How Saudi cash is luring desperate Yemenis onto the battlefield
LAHJ, Yemen - Fuad used to be able to hear the planes taking off from the airport close to his home in the al-Rabasah neighbourhood of Hodeidah.
There he eked out a living as a motorcycle courier, supporting his wife, four children and wider family.
But then the roar of jet engines was overtaken by the thunder of war. In March 2018, the battle for Hodeidah began. Saudi-led forces and their allies started their assault on the Yemeni port, a gateway for aid and imports for the country but which has been held by Houthi rebels since 2015.
I felt that I was of little value, depending on people to help me. Then I started to look for work
- Fuad, pro-Hadi fighter
In late June Fuad, who asked that his real name not be used on grounds of safety, sold his motorbike. He and his family then joined some of the other 35,000 families estimated by the UN to have fled the area during the past four months.
First they headed for Ibb province, a 225km six-hour bus journey to a safer region also under the control of the Houthis.
"We stayed inside a temporary camp in Ibb province for two weeks and there was no help from organisations," says Fuad, 39. "There were just some people who have provided us with some food. I felt that I was of little value, depending on people to help me. Then I started to look for work."
The job Fuad was to find would eventually take him back home – but this time without his family.
Fight and become rich
The battle for Hodeidah has been one of the most intense of the three-year Yemen war. It is no place for civilians.
Across the city, snipers' nests, trenches and roadblocks have sprung up. The Houthis have scattered landmines around the city’s outskirts. Pro-Houthi media reported that a coalition air strike hit a bus full of civilians heading for Taiz.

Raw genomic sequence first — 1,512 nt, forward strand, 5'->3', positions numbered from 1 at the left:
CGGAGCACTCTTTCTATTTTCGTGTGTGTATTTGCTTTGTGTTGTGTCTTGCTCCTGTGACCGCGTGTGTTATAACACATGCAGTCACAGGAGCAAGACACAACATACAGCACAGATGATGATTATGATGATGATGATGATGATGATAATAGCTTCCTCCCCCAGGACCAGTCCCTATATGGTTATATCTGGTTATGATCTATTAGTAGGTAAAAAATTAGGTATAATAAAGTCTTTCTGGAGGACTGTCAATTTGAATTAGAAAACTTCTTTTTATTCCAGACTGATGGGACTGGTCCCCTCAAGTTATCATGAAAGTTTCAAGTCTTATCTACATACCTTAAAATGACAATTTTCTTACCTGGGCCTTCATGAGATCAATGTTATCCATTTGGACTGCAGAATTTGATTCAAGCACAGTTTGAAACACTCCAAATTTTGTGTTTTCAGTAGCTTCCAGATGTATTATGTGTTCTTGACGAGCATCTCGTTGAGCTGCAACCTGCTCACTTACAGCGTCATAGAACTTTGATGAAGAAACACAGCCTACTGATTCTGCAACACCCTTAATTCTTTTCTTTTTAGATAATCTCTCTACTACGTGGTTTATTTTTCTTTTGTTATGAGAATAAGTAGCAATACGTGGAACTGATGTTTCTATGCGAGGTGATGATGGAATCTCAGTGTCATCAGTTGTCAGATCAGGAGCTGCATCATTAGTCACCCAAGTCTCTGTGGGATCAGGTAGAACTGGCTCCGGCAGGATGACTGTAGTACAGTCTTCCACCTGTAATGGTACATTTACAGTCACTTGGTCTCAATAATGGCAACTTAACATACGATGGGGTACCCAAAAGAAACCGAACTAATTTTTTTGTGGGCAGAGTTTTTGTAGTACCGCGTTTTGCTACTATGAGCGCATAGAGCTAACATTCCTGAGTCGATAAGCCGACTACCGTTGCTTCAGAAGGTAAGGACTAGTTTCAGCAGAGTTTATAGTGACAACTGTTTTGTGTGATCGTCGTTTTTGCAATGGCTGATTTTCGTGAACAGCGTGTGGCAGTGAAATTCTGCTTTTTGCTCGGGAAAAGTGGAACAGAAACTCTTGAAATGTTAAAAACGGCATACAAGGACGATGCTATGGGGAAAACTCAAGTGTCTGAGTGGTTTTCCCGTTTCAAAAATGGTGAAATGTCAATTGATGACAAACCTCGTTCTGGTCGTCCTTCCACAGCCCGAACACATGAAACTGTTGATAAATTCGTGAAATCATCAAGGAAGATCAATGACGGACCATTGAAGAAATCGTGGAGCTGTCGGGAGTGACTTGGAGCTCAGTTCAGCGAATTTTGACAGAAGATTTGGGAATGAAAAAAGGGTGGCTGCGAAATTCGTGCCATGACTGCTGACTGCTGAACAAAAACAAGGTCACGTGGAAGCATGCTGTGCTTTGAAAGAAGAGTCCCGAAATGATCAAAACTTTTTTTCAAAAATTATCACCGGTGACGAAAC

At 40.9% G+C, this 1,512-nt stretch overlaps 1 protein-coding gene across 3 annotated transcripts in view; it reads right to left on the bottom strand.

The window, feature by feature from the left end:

There is currently a relative lull in the fighting - but both sides of the conflict are continuing to send reinforcements to the region.
Forces loyal to President Abd Rabbuh Mansour Hadi need fighters with knowledge of the city's streets and suburbs, airport and roads. Who better than the men who have recently left?
A friend told Fuad of a camp, 180km south in Lahj province, which is controlled by pro-Hadi forces. There, women and children lived, while the men returned to Hodeidah to fight for high salaries, paid by Riyadh in Saudi rials, a more stable currency than its ever-depreciating Yemeni counterpart.
"Some of my friends have already joined the battle of Hodeidah with pro-Hadi forces," Fuad said, "and they receive SR 4,000 ($1,065) per month, so they recommended a good broker."
Compare that to the $120 that Fuad used to get from his courier work or the $60 a labourer in Hodeidah would expect to earn.
But reaching the camp was to prove another problem. The Houthis would not let Fuad leave Ibb and enter pro-Hadi territory, despite his attempts to persuade them that he was going to work with old friends.
The camp consists of makeshift tents which offer no shelter from the rain and become overheated under the midday sun. The howl of the wind drowns out the sound of children at play
"Finally, a friend told us that there are smugglers transporting people via mountains and valleys," he says.
The trip cost $60 and took eight hours, taking the family along hidden routes, often on foot, to bypass Houthi checkpoints.
On 8 July, Fuad and his family arrived at a camp in Lahj's al-Ribat desert which houses around 120 families from Hodeidah.
Constructed in late June, the site is supervised by pro-Hadi soldiers and consists of makeshift tents which offer no shelter from the rain and become overheated under the midday sun. The howl of the wind drowns out the sound of children at play. There is little food: other essentials including sanitation and clean water are scarce.
But it is safe.
Seductive salaries for key battles